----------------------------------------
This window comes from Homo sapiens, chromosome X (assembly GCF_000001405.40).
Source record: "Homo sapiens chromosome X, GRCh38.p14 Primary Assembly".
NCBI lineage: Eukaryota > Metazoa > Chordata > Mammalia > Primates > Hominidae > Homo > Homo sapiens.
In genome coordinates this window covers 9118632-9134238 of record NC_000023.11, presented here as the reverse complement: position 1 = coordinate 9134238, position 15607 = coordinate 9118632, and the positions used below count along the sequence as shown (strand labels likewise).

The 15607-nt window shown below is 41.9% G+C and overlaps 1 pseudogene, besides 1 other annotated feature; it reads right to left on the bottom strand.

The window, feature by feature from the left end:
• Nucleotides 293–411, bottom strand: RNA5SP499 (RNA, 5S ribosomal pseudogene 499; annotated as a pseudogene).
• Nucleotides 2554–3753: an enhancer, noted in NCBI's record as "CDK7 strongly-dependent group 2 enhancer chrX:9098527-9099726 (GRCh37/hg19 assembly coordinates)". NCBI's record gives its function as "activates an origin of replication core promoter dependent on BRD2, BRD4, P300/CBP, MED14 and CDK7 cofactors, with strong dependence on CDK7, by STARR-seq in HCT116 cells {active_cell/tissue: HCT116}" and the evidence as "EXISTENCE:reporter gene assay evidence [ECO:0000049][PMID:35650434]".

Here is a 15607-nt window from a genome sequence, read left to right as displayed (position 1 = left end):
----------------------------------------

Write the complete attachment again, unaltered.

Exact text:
This window comes from Homo sapiens, chromosome X (assembly GCF_000001405.40).
Source record: "Homo sapiens chromosome X, GRCh38.p14 Primary Assembly".
NCBI lineage: Eukaryota > Metazoa > Chordata > Mammalia > Primates > Hominidae > Homo > Homo sapiens.
In genome coordinates this window covers 9118632-9134238 of record NC_000023.11, presented here as the reverse complement: position 1 = coordinate 9134238, position 15607 = coordinate 9118632, and the positions used below count along the sequence as shown (strand labels likewise).

The 15607-nt window shown below is 41.9% G+C and overlaps 1 pseudogene, besides 1 other annotated feature; it reads right to left on the bottom strand.

The window, feature by feature from the left end:
• Nucleotides 293–411, bottom strand: RNA5SP499 (RNA, 5S ribosomal pseudogene 499; annotated as a pseudogene).
• Nucleotides 2554–3753: an enhancer, noted in NCBI's record as "CDK7 strongly-dependent group 2 enhancer chrX:9098527-9099726 (GRCh37/hg19 assembly coordinates)". NCBI's record gives its function as "activates an origin of replication core promoter dependent on BRD2, BRD4, P300/CBP, MED14 and CDK7 cofactors, with strong dependence on CDK7, by STARR-seq in HCT116 cells {active_cell/tissue: HCT116}" and the evidence as "EXISTENCE:reporter gene assay evidence [ECO:0000049][PMID:35650434]".

Here is a 15607-nt window from a genome sequence, read left to right as displayed (position 1 = left end):